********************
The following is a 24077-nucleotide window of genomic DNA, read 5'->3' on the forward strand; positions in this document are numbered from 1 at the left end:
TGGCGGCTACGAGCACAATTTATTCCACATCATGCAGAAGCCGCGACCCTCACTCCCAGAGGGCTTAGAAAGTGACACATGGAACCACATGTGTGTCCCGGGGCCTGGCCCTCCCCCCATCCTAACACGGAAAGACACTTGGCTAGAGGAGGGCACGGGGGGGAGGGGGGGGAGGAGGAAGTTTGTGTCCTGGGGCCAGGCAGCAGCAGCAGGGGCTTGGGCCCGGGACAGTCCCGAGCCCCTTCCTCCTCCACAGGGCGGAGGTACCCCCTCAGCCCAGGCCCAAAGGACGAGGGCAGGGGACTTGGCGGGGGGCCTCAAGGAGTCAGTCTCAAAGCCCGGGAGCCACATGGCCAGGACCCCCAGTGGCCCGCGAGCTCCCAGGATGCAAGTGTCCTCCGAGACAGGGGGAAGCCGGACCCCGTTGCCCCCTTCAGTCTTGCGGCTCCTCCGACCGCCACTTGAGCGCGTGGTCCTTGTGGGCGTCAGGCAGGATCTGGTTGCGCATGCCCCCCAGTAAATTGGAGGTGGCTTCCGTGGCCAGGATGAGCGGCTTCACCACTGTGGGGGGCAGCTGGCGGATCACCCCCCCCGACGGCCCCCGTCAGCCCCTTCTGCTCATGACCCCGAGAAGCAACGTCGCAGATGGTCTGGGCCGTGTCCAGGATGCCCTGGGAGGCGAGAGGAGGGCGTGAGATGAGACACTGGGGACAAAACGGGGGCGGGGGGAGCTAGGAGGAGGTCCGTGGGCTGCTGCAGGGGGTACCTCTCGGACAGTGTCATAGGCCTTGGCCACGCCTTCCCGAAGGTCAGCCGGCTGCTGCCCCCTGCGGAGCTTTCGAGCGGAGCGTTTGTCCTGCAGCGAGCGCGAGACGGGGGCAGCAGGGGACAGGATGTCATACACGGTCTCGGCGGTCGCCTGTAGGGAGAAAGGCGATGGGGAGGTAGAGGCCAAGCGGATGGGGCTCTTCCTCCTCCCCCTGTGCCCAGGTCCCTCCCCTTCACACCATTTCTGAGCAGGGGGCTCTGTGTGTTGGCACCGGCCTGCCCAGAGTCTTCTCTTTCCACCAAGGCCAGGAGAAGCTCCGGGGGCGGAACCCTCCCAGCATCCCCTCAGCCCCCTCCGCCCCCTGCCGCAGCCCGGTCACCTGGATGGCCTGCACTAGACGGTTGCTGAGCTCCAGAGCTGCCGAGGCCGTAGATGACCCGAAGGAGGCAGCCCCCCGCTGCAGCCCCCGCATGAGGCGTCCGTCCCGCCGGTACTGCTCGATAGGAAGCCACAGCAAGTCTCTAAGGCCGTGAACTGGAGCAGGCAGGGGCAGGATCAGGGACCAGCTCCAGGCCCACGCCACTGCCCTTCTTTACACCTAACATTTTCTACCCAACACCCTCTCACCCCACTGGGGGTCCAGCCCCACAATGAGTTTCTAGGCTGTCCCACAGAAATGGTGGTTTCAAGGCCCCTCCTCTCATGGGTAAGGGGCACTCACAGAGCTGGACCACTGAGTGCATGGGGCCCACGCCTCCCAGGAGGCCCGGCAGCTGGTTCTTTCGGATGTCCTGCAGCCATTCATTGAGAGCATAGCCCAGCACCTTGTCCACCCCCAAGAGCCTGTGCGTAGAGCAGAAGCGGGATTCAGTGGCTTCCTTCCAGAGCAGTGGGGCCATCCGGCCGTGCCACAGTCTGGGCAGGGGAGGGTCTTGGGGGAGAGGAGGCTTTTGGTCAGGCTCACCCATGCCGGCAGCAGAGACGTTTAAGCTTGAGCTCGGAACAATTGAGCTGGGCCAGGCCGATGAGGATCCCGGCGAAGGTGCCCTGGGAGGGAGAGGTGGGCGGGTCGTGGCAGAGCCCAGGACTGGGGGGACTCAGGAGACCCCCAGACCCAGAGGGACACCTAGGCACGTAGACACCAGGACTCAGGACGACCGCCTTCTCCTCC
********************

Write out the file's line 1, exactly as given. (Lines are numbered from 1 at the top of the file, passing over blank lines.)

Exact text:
The following is a 24077-nucleotide window of genomic DNA, read 5'->3' on the forward strand; positions in this document are numbered from 1 at the left end: